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Last updated on April 17, 2014 at 21:23 EDT

Yahoo Shares Up on New Talk of Deal

July 4, 2008

Yahoo Inc. shares rose more than 5 percent Wednesday as The Wall Street Journal reported Microsoft Corp. has talked to other media companies about teaming up to buy Yahoo’s search business. The paper reported Microsoft has spoken to News Corp., Time Warner Inc. and others about a way to complete the proposed deal, which the software maker has been exploring since withdrawing a $47.5 billion bid to buy Yahoo in its entirety in May. Microsoft previously proposed buying Yahoo’s search operations for $1 billion and investing $8 billion for a 16 percent stake in Yahoo’s remaining business.

Office park for sale

The four-building Cranberry Woods Office Park is up for sale, with Holliday Fenoglio Fowler L.P. marketing the 453,000 square feet of fully leased office space. No price was listed. Tenants include Westinghouse Electric, Cellco (Verizon) and McKesson. The Cranberry complex also is where Westinghouse Electric is building its nearly 1- million-square-foot world headquarters, and the home of the world headquarters of Mine Safety Appliance. The Multi Employer Property Trust controls the site where the first of the four buildings was started in 1999 and the final building completed in 2006.

American may trim 900

American Airlines says it could cut 900 flight attendant jobs as it reduces flights to cope with record fuel costs. The Fort Worth- based airline expects to reduce jobs for pilots and mechanics, too. American, the nation’s largest carrier, announced in May it would cut capacity 11 percent to 12 percent later this year, retire some planes and cut an unspecified number of jobs. Federal law requires employers to give 60 days notice of major layoffs, and officials of the flight attendants’ union said they received a notice Wednesday of job reductions that could start Aug. 31.

AirTran wants to cut pay

Discount carrier AirTran Airways said Wednesday it is seeking to cut its overall employee pay by about 10 percent to help offset soaring fuel prices, and it warned it may need to cut wages further. “Our plan is to temporarily reduce pay rates for six months commencing with the start of the August pay period, and we will then review the situation again,” CEO Bob Fornaro told employees in a memo. Fornaro said cost-saving efforts the Orlando, Fla.-based carrier has already implemented have not been enough to deal with the impact of oil prices.

Some shun broadband

A new study suggests that attitude rather than availability may be why more Americans don’t have high-speed Internet access. Findings released Wednesday from the Pew Internet and American Life Project showed only 14 percent of dial-up Internet users say they’re stuck with the older, slower connection technology because they can’t get broadband in their neighborhoods. Thirty-five percent say they’re still on dial-up because broadband prices are too high, while another 19 percent say nothing would persuade them to upgrade. The remainder have other reasons or do not know.

Other business news:

– Giant Eagle Inc., Sheetz and Dick’s Sporting Goods Inc. made Stores magazine’s list of the nation’s top 100 retailers in 2007. Western Pennsylvania’s dominant grocer, Giant Eagle, was ranked No. 42 on the Top 100 list, with 2007 revenues of $7.4 billion, up 3.9 percent from 2006. Altoona-based Sheetz was 84th, with revenues last year totaling $3.9 billion, up 4 percent. Just behind Sheetz was Dick’s, with revenues of nearly $3.9 billion, up 24.9 percent from 2006.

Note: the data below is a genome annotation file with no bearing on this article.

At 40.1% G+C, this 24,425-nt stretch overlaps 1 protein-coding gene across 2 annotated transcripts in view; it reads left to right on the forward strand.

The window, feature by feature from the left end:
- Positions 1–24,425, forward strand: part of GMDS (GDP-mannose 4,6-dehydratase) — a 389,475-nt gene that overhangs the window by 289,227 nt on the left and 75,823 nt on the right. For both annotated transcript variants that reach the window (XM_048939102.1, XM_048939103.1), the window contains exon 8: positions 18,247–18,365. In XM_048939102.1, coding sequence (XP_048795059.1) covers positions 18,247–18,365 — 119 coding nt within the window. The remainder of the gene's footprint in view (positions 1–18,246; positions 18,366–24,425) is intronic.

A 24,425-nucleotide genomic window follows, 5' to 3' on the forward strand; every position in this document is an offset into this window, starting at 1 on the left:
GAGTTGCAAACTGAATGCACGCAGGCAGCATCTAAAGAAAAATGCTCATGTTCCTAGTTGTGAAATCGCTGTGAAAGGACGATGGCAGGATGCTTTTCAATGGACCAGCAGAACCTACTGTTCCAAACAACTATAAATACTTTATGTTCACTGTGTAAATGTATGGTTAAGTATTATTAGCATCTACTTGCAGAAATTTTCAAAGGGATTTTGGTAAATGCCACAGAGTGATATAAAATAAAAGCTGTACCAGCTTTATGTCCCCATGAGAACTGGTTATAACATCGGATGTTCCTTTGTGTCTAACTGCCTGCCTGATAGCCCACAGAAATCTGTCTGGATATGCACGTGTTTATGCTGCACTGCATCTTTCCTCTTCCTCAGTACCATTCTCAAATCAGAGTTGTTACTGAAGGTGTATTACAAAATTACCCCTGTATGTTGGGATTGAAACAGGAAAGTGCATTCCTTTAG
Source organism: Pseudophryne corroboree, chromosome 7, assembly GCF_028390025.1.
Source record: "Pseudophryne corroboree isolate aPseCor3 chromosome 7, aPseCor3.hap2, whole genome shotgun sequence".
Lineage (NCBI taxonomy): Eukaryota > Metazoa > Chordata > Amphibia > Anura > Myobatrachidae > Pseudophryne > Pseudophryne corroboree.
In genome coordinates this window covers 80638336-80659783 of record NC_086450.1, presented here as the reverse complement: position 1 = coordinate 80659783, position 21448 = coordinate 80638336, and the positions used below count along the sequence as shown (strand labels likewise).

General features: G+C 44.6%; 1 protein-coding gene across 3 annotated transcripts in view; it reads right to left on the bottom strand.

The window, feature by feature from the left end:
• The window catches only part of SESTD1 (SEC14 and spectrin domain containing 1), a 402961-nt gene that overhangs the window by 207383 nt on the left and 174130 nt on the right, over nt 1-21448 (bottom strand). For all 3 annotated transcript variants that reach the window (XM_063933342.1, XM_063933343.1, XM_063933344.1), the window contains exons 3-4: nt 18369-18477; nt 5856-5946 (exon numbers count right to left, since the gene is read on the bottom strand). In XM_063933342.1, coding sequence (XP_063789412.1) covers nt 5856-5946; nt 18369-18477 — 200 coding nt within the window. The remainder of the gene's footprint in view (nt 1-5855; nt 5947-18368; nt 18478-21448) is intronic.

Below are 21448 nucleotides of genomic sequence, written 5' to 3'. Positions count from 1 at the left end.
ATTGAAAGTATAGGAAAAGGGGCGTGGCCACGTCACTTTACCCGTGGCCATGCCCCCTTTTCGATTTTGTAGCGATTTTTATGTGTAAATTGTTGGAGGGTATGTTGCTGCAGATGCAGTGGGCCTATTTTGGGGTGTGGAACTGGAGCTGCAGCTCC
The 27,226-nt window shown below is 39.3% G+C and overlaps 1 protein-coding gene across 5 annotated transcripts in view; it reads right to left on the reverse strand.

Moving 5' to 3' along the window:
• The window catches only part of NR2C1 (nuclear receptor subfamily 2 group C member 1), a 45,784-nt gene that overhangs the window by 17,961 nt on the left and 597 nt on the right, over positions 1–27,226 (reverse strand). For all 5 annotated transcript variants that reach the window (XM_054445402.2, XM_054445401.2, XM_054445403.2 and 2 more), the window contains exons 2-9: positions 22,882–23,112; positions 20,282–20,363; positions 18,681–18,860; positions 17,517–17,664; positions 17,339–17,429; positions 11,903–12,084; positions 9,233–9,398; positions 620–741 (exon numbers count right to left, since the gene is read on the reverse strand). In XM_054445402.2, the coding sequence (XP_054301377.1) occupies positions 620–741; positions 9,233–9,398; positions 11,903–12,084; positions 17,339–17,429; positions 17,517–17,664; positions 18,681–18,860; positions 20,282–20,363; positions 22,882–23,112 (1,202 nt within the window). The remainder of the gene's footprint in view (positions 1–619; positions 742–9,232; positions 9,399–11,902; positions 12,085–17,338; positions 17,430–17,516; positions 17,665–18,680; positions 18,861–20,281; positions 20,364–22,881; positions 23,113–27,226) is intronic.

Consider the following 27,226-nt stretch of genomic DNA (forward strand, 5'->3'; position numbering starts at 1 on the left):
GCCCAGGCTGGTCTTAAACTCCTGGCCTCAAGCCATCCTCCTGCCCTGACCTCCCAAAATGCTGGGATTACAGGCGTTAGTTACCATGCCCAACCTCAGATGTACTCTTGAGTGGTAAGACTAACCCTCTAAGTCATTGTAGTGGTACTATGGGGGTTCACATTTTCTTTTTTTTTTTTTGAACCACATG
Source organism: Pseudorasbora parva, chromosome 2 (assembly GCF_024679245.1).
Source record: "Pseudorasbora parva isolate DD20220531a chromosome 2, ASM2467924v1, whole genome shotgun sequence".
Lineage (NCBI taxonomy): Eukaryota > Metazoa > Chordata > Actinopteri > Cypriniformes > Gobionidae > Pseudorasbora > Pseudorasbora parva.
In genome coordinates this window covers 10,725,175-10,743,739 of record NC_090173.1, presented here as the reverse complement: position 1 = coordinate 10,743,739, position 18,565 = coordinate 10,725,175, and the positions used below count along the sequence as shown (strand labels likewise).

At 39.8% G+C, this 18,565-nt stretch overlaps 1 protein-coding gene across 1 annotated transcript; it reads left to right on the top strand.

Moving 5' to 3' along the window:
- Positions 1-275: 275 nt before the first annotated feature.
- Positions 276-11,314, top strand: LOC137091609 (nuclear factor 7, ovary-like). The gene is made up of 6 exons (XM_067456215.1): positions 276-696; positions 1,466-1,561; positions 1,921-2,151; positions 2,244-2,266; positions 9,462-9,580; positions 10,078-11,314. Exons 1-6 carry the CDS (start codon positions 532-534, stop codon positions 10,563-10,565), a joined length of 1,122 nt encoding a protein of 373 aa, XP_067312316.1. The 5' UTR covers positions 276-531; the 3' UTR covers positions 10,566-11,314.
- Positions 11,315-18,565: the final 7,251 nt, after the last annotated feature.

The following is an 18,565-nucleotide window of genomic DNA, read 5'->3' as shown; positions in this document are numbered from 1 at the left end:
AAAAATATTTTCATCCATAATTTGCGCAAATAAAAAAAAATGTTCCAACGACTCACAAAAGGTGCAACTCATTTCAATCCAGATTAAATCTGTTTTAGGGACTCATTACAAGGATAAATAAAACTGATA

– Germans looking to drown their sorrows over skyrocketing gas and food prices are going to have to think again: Beer prices are going up, too. With rising energy costs and the increased price of hops and malt, German breweries have been spending some 8 percent more to make their products, said German Brewery Federation chief Peter Hahn on Wednesday. That will now be passed on to the consumer, with price hikes in the range of 80 cents to $1.60 per case of 20 beers.

– H.J. Heinz Co. said Wednesday it’s acquiring Benedicta, a French maker of sauces, mayonnaises and salad dressings, for an undisclosed price. More than 100 years old, Benedicta has annual sales in the $90 million range. The company was the first in France to introduce tabletop mayonnaise, in 1957. The transaction is subject to reviews by regulators and a local works council, representing workers elected to negotiate with management.

– Citizens Bank Chairman Ralph J. Papa was elected chairman of the Pennsylvania Bankers Association for a one-year term that started Tuesday. The association is the state’s largest banking trade group. Papa joined Citizens after it bought the retail banking and some other operations of the former Mellon Financial Corp.

– Rubber-based industrial products distributor Lewis-Goetz and Co. Inc. said it has acquired substantially all of the assets of G&H Pumps and Compressors, Inc. a provider of pump repair and hydraulic services for trucks servicing the land-based oil and gas drilling market of the Shreveport, La. and larger Texarkana region. Terms were not disclosed.

– The Regional Industrial Development Corp. of Southwestern Pennsylvania will receive a $1.64 million loan from the state Industrial Development Authority toward development in Duquesne’s downtown. The $4.1 million project includes construction of a 20,000- square-foot building. When completed, the project is projected to create 25 jobs, according to the state Department of Community and Economic Development.

Originally published by staff and wire reports.

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